The stat record is defined in <sys/stat.h>. All information about a file, except for the contents of the file, is maintained in the stat record, including byte size, number of links, last access time, owner ID, group ID, and so on. Rather than write a program which prints out only the byte size, I used getopts to parse the command line so that all information in the stat record would be available, but only if I asked for it (see Figure 1).

    Once I had access to the file information, reading the list of files from stdin was trivial. The trivial addition made the file system report 478 percent faster than the original and 211 percent faster than the xargs version. Here, again, are comparative times.

    Original version
    find / -print -exec ls -l {}; real   1:29:32.5
    user     25:40.8
    sys    1:00:53.6
    xargs version
    find / -print | xargs ls -l
    real     39:31.9
    user        12.4
    sys       1:38.8
    new stat version
    find / -print | stat -x -
    real     18:45.2
    user        13.4
    sys       1:38.7

    Note the "real" time. The original program takes an hour and a half. The ls-like (stat) program that reads from a pipe takes about 20 minutes. The drain on system resources is also significantly less, for both xargs and stat. Instead of 60 minutes of cpu time, it now takes less than 2.

    To find out how much space you and everyone else is using, run prog8.

    While writing the script to tally disk space I discovered an amazing thing. When you save the output from the stat program to a file, you create a database (albeit a simple one) from which you can discover just about anything you might want to know about the files on your system, including all of the questions listed at the beginning of this article.

    The Shell Scripts

    The shell scripts (imaginatively titled prog1, prog2, etc., and included here as Listings 4 through 14) all follow a similar format, except for the few that deal with times (ctime.c, in Listing 13 and Listing 14). The general format is as follows.

    Starting from the root directory, the scripts call find to list all files. (If you are not root when you do this you will undoubtedly encounter permission problems.) Listing 2, mklist, creates the master file list.

    find / -print

    The results are piped to the stat program, which looks up information about the files in their respective stat records.

    stat -x -

    The output from stat is then written to a file for later use or else immediately piped to a script for parsing. Awk programs, with the aid of sort, etc., are then employed to extract the desired information. Listing 3 is a template for creating awk scripts that can read stat's output in a standard format.

    On our system find is run every night from the root directory (this also picks up the NFS-mounted filesystems on other machines), and the output is piped to stat and then saved to a file called master.list. The various prog scripts are then run using this master file.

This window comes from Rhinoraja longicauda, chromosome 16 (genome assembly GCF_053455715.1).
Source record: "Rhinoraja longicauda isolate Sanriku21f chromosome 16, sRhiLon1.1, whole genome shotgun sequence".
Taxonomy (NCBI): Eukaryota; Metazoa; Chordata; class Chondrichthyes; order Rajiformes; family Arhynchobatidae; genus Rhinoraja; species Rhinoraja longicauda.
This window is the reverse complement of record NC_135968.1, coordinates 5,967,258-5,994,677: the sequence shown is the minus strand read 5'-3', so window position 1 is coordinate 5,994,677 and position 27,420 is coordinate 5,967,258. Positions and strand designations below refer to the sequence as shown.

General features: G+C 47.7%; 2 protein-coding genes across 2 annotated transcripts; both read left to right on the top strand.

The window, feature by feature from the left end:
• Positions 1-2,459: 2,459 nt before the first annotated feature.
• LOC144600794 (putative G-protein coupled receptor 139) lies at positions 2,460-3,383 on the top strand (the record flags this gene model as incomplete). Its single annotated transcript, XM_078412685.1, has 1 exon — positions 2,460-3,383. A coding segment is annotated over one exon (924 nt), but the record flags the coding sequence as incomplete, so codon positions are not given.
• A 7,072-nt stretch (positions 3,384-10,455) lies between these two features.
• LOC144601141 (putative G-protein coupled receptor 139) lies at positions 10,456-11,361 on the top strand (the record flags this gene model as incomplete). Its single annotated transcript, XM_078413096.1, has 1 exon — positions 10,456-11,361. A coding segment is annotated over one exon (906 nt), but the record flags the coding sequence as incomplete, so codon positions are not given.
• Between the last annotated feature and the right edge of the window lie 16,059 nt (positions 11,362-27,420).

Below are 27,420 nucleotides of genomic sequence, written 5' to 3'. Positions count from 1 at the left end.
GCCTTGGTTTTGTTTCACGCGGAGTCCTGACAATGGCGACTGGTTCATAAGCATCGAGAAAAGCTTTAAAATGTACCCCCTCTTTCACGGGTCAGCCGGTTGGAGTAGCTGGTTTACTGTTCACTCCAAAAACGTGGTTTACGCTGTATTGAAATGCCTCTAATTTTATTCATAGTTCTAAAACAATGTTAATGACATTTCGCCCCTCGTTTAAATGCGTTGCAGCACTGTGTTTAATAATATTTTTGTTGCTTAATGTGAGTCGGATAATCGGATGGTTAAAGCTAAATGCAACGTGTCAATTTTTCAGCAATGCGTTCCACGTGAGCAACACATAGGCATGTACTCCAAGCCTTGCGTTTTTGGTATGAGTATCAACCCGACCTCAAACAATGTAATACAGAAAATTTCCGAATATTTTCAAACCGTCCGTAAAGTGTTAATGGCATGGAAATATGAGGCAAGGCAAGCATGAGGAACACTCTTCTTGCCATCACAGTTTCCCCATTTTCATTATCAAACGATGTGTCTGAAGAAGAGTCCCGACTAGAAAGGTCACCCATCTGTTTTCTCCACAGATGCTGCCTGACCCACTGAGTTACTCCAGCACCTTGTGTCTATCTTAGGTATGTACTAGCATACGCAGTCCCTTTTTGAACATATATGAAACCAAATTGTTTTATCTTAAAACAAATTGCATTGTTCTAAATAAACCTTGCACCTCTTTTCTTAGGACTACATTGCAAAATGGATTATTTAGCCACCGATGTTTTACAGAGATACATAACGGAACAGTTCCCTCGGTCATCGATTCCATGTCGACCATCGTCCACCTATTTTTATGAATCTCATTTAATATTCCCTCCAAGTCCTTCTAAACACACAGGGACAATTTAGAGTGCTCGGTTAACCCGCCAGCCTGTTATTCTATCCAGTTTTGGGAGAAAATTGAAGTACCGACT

The scripts could, of course, all be run in pipelines, but it's more efficient to run find only once each night and save the information to a file. A caveat though: do this only if you have the disk space: a system with 249,000 files will create a master.list file that has 249,000 lines, approximately a 30 Mb file.


    On some systems you may not have enough disk space for sort to create its temporary files. It's very annoying to run out of disk space while trying to figure out why you're running out of disk space. Check the sort man pages. You may be able to instruct sort to write temporary files to a filesystem that has more free space.

    Other Things to Know

    Some operating systems (Sun, for example) provide versions of find that support an ls flag. I didn't exploit this on our Sun machine because it's not portable and it doesn't give link or time information.

    There is a program on some HP machines called istat. istat dumps out stat information, but it dumps everything the same way every time and it cannot read a list of filenames from stdin, i.e., you can't pipe to it. Nevertheless, the output is interesting and I subsequently added a flag (-t) to stat to provide an istat-inspired listing for atime, ctime, and mtime (see Figure 2).


    You may want to exclude certain files or directories from master.list. You can do this easily by adding an egrep -v line to filter out the names. This would be helpful, say, in excluding system files that will never change or filtering out "temporary" directories.

    What Happened?

    So what happened to all the free disk space? With stat you can quickly and easily find out which files to delete and who to bug about excess baggage. stat gives you new access to your file system, access to information you may never have been able to get before.

    About the Author

    Steven G. Isaacson has been programming professionally since 1985. He works for FourGen Software, the leading developers of accounting software and CASE Tools for the UNIX market. He may be reached at unet!4gen!stevei or